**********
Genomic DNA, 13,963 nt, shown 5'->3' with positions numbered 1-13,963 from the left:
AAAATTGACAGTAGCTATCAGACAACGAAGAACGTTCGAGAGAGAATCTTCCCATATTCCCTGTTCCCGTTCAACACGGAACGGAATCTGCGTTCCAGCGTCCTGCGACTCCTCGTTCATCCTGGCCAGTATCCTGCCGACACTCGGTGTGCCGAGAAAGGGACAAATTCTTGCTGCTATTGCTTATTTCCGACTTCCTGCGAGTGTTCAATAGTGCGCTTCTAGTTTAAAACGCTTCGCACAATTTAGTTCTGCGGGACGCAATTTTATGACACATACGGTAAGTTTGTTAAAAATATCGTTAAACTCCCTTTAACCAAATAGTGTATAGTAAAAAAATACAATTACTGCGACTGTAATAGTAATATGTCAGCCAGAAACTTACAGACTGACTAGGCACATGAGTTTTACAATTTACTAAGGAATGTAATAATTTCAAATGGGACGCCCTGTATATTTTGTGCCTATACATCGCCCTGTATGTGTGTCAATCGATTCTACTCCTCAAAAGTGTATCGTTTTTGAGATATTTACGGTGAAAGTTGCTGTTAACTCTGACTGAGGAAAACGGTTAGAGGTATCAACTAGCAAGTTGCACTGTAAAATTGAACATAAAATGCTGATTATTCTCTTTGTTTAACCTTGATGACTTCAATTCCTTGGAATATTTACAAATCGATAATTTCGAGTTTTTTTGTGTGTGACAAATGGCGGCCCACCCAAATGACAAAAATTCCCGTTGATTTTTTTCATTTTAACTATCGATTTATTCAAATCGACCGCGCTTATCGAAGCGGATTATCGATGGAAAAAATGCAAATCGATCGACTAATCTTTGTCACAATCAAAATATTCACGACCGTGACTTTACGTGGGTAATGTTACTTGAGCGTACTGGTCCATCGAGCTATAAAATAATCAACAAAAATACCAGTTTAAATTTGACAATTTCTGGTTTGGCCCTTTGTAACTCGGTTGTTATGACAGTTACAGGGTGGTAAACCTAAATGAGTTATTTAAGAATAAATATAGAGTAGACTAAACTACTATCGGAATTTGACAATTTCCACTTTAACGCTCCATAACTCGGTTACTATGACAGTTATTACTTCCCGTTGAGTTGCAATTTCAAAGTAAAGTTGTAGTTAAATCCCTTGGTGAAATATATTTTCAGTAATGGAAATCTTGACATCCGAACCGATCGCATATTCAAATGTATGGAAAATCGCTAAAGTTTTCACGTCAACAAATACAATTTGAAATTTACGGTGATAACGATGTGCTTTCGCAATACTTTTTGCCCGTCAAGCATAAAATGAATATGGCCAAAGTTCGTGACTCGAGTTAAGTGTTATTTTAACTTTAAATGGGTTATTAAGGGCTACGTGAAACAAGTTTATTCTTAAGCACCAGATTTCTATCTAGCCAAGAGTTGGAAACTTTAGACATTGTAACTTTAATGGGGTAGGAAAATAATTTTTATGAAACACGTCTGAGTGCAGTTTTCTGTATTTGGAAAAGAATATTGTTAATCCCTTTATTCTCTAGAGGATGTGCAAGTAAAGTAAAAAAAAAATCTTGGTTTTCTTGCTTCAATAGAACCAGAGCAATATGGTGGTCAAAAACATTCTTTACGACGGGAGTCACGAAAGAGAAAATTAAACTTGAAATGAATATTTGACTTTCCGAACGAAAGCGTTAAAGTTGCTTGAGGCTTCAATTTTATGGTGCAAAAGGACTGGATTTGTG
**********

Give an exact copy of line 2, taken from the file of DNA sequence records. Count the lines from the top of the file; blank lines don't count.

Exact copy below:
AAAATTGACAGTAGCTATCAGACAACGAAGAACGTTCGAGAGAGAATCTTCCCATATTCCCTGTTCCCGTTCAACACGGAACGGAATCTGCGTTCCAGCGTCCTGCGACTCCTCGTTCATCCTGGCCAGTATCCTGCCGACACTCGGTGTGCCGAGAAAGGGACAAATTCTTGCTGCTATTGCTTATTTCCGACTTCCTGCGAGTGTTCAATAGTGCGCTTCTAGTTTAAAACGCTTCGCACAATTTAGTTCTGCGGGACGCAATTTTATGACACATACGGTAAGTTTGTTAAAAATATCGTTAAACTCCCTTTAACCAAATAGTGTATAGTAAAAAAATACAATTACTGCGACTGTAATAGTAATATGTCAGCCAGAAACTTACAGACTGACTAGGCACATGAGTTTTACAATTTACTAAGGAATGTAATAATTTCAAATGGGACGCCCTGTATATTTTGTGCCTATACATCGCCCTGTATGTGTGTCAATCGATTCTACTCCTCAAAAGTGTATCGTTTTTGAGATATTTACGGTGAAAGTTGCTGTTAACTCTGACTGAGGAAAACGGTTAGAGGTATCAACTAGCAAGTTGCACTGTAAAATTGAACATAAAATGCTGATTATTCTCTTTGTTTAACCTTGATGACTTCAATTCCTTGGAATATTTACAAATCGATAATTTCGAGTTTTTTTGTGTGTGACAAATGGCGGCCCACCCAAATGACAAAAATTCCCGTTGATTTTTTTCATTTTAACTATCGATTTATTCAAATCGACCGCGCTTATCGAAGCGGATTATCGATGGAAAAAATGCAAATCGATCGACTAATCTTTGTCACAATCAAAATATTCACGACCGTGACTTTACGTGGGTAATGTTACTTGAGCGTACTGGTCCATCGAGCTATAAAATAATCAACAAAAATACCAGTTTAAATTTGACAATTTCTGGTTTGGCCCTTTGTAACTCGGTTGTTATGACAGTTACAGGGTGGTAAACCTAAATGAGTTATTTAAGAATAAATATAGAGTAGACTAAACTACTATCGGAATTTGACAATTTCCACTTTAACGCTCCATAACTCGGTTACTATGACAGTTATTACTTCCCGTTGAGTTGCAATTTCAAAGTAAAGTTGTAGTTAAATCCCTTGGTGAAATATATTTTCAGTAATGGAAATCTTGACATCCGAACCGATCGCATATTCAAATGTATGGAAAATCGCTAAAGTTTTCACGTCAACAAATACAATTTGAAATTTACGGTGATAACGATGTGCTTTCGCAATACTTTTTGCCCGTCAAGCATAAAATGAATATGGCCAAAGTTCGTGACTCGAGTTAAGTGTTATTTTAACTTTAAATGGGTTATTAAGGGCTACGTGAAACAAGTTTATTCTTAAGCACCAGATTTCTATCTAGCCAAGAGTTGGAAACTTTAGACATTGTAACTTTAATGGGGTAGGAAAATAATTTTTATGAAACACGTCTGAGTGCAGTTTTCTGTATTTGGAAAAGAATATTGTTAATCCCTTTATTCTCTAGAGGATGTGCAAGTAAAGTAAAAAAAAAATCTTGGTTTTCTTGCTTCAATAGAACCAGAGCAATATGGTGGTCAAAAACATTCTTTACGACGGGAGTCACGAAAGAGAAAATTAAACTTGAAATGAATATTTGACTTTCCGAACGAAAGCGTTAAAGTTGCTTGAGGCTTCAATTTTATGGTGCAAAAGGACTGGATTTGTG